The other thing...I was trying not to fill up the room just yet, because of the hardwood floor. The wood is a Brazilian Cherry, which tends to darken/deepen in color quite a bit from exposure to UV light...even if it's relatively indirect, but certainly with direct light at the windows.
    If I have a bunch of stuff on the floor for too long in one spot before that transition at least begins to take place...when I go to move those things, I will have lighter colored areas.
    I did the same hardwood flooring on the top floor of my house...and it's quite amazing how much deeper the colors have become...and if I lift a carpet, I can see the lines. It's not a big deal in general, because in most cases, we place much of our house furniture and studio gear in generally permanent spots...and the stuff that gets moved, will keep getting moved. Plus, its easy to get the lighter sections to also darken...just leave them uncovered for a couple of months, and it all blends...but I figured right now the new studio is basically empty still...so I wanted to five it a few weeks while I tend to other things.

    That said...I'm on the verge of buying a grand piano, plus I have a bunch of gobos/traps that I may pick up soon...so I'm going to have to start filling up the room.


    Once I get some furniture and some audio gear in it, and thing are set up...I'll post some final pictures of how it all turned out.

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    one of the people looking at our house turned it down because they didn't have room for their grand piano. I'll admit, that's a huge swath of real estate you have to surrender to own one of those. Plus I'm sure a larger room allows a piano to sound better. This house is just too small for that.

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    DAY 184

    I guess it's not that important for me to keep the day number going, since the construction is done...but I'll keep up with the tally just so I have a final number when I'm actually sitting in a completely outfitted studio with nothing left to do by use it.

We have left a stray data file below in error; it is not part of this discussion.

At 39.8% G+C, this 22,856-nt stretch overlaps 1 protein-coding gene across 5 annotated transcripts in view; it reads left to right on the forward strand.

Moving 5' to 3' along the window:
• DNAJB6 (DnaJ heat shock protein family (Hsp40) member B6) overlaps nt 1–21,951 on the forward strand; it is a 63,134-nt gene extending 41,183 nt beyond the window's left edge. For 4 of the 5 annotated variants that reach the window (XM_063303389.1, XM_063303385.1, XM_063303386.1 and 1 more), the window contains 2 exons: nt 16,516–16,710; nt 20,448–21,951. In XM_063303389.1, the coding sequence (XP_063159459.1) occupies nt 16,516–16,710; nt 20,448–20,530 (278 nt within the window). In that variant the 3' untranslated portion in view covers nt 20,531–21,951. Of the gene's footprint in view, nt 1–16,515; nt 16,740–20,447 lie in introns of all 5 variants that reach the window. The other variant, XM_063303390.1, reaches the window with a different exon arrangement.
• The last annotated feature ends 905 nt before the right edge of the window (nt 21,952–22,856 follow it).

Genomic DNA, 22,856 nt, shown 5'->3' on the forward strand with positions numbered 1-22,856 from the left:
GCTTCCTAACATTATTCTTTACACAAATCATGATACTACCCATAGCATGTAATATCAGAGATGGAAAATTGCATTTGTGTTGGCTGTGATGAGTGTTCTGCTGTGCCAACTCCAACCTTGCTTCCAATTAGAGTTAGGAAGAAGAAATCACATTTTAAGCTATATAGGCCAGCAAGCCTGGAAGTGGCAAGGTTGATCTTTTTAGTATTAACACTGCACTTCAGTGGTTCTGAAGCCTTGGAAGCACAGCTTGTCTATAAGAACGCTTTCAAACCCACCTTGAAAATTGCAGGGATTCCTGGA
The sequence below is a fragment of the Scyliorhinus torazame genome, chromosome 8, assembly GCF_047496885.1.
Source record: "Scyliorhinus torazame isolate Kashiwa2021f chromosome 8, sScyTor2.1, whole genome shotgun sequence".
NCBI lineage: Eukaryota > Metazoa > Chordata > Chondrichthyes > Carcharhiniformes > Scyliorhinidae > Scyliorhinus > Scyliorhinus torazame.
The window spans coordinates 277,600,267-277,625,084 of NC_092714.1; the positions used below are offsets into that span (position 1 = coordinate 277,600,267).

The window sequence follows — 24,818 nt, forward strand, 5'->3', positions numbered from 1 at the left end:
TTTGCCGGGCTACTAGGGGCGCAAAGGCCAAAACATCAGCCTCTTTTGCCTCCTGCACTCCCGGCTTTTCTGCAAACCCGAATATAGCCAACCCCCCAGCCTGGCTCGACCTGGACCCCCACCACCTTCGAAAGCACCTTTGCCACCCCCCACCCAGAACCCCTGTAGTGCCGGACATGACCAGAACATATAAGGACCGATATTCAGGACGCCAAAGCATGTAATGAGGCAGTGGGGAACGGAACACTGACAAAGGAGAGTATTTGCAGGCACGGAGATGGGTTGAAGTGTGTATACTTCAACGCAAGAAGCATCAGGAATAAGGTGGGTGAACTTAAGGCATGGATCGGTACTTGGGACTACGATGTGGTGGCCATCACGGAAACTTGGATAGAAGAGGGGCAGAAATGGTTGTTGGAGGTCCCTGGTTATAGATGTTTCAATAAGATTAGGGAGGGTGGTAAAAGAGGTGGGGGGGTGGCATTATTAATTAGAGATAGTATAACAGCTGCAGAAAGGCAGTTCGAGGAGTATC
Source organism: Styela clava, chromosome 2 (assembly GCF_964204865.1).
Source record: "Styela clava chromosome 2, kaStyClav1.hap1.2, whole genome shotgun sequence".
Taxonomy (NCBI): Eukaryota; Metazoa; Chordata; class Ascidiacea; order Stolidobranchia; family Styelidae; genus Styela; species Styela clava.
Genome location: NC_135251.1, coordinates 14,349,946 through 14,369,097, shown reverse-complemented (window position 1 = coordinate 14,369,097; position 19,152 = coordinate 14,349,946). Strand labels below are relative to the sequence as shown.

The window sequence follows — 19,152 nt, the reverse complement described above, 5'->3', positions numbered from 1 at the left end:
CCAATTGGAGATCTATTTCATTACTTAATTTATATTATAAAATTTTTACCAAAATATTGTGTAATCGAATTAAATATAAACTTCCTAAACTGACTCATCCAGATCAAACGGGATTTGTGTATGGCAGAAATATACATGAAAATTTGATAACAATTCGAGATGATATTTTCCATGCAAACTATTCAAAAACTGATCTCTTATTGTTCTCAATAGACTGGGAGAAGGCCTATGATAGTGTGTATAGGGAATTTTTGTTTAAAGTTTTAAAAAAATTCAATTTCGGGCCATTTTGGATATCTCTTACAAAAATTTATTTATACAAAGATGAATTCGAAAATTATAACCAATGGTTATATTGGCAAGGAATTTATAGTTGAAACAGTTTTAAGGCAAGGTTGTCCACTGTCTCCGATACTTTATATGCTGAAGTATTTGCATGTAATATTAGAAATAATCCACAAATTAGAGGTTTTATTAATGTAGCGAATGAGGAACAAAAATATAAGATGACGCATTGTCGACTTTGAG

So today, somewhat unexpectedly, a piano showed up.
    Yesterday I went to look at a 1959 Knabe Concert Grand piano that someone was looking to sell at a really reasonable price, considering that these pianos, while not a $150k Steinway or Fazioli, the Knabe pianos are still well regarded for their clear tone, and are the official concert piano of the Metropolitan Opera since 1926, among other places...and many notable people have owned Knabe pianos...so they are one of the classic American made pianos, though these days, they are owned by Samick, and I believe now made in S. Korea.

    This one was made in the USA in 1959 and has some interesting connections. The guy I bought it from use to play with Janis Joplin for a brief stint in the Kosmic Blues Band. He's 80 now, and really wasn't playing anymore, so the piano was just not getting used...and I think he needed some cash, so he let it go.

    It needs a good cleaning, and of course a tuning when it settles a bit...other than that, some minor nicks and rubs, but otherwise in quite decent shape for a 60 year old piano. The mover, who also is a tuner and does piano rebuilds, said it was in very good shape and didn't really need any kind of reconditioning work, and at most some tweaks when it comes time to tune it.

    So I got my grand piano for the studio. I thought it wouldn't be for a few days, but the mover said this afternoon we had some dry weather, so 1-2-3 and here it is. I have to get some caster cups for the legs so they don't gouge my floor...so for now the plywood is there.


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  12. #290
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    Where's the damn heart-eyes emoji?

    Love it!